Sure. I guess experience is a big inspiration. I have a hard time making work that is not rooted in experience. So inspiration is life itself, I suppose. As far as painters go, I’ve thrown out out Jacob Lawrence and Matisse and Picasso, I’ve thrown out Kandinsky. John Wesley is also big for me. Philip Guston is great with color. I found Eva Hesse inspiring as I became familiar with her through her diaries, which were not written for posterity. You get introduced to this side of her that is very different from her work, which had always struck me as being very confident and assertive and fully realized. But in fact she was very unconfident at times and was really hard on herself about her process and output. She was hard on herself about days when she made nothing, which I can relate to, and realizing stuff like that drew me closer to her art. So she’s someone who I admire more for the concepts than for the visual aspects of her art, which are undeniably beautiful. But ultimately I can appreciate and relate to her as someone who struggles with the creative process. I’ve got that same sort of relationship with Duchamp. Certainly there’s stuff of his that’s compelling to look at – Nude Descending a Staircase is one of my favorite paintings of all time – but then there’s stuff of his that is very conceptual and doesn’t necessarily stick with me. I admire that he was always willing to embrace something new and that he’s a very important figure associated with a lot of different movements and genres. So I admire him largely for being someone who’s very conceptually aggressive and malleable.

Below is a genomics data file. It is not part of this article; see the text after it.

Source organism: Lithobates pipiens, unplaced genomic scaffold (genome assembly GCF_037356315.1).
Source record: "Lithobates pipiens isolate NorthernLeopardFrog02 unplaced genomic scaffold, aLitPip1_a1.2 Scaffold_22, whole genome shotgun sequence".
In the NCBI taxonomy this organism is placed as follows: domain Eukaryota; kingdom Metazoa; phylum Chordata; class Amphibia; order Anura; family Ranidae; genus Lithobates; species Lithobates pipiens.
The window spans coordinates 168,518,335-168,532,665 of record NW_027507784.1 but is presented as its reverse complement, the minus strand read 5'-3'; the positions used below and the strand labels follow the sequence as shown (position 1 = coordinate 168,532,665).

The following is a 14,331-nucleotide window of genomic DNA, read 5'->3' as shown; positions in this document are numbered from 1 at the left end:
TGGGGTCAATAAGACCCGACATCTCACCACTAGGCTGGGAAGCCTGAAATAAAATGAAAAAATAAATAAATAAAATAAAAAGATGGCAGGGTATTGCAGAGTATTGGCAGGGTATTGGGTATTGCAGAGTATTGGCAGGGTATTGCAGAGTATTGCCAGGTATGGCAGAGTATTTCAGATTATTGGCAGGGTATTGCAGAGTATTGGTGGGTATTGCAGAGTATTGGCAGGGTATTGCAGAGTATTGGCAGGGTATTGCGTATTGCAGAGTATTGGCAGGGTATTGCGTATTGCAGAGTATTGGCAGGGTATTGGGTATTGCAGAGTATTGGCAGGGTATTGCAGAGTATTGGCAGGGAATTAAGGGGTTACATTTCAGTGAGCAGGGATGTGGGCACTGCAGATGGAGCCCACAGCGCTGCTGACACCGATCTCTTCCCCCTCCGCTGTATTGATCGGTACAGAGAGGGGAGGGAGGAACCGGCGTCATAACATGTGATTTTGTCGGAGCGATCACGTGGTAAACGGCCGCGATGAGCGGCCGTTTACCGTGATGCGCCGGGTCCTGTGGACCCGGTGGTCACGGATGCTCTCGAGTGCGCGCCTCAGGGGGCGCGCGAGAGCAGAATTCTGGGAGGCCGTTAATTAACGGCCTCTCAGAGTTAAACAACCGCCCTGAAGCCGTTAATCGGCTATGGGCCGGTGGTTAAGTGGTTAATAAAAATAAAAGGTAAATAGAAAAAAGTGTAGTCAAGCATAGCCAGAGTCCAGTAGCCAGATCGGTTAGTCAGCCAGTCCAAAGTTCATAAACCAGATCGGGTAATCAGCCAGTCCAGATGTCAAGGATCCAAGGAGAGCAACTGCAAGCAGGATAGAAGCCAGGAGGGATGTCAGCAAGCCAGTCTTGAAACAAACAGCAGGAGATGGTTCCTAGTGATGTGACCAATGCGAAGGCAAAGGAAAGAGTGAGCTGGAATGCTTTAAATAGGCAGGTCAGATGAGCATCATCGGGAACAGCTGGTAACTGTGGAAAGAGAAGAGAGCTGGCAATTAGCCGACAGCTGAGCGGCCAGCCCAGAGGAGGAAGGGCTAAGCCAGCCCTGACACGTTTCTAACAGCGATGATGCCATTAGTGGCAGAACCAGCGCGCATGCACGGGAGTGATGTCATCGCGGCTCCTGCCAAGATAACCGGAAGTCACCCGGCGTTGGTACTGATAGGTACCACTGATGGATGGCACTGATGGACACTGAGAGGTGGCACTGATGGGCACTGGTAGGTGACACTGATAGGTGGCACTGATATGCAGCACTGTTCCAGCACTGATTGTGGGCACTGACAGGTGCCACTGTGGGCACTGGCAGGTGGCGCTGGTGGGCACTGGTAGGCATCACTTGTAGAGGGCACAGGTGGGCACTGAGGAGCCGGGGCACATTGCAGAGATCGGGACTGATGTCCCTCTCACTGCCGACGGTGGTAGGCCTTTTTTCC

What has your practice taught you?
More than anything, probably patience. For people of our time there’s a certain kind of patience that we’ve forgotten because things are so accessible and instant. But in doing art, and especially in working with oil paint, you have to be patient and know that you are not going to turn a painting around in a week – it could take years. That’s hard to accept, because the world around you is moving so quickly while you’re moving relatively slowly. You have to resign to the fact that the world isn’t instantaneous although it may seem to be. If you’re going to produce something of quality, it does help if what you produce is thought out and if you spend a lot of time in dialogue with it. There are those beautiful moments of instant inspiration where something comes out almost immediately, but they’re very rare and shouldn’t be the standard that you set for yourself as an artist. So patience was taught to me as I realized that I don’t have to produce work at a rapid rate as long as I’m working through the process. Ultimately that’s going to show out in your work. In all the work that I admire – be it visual or musical – the process is very evident and patience is a big part of that.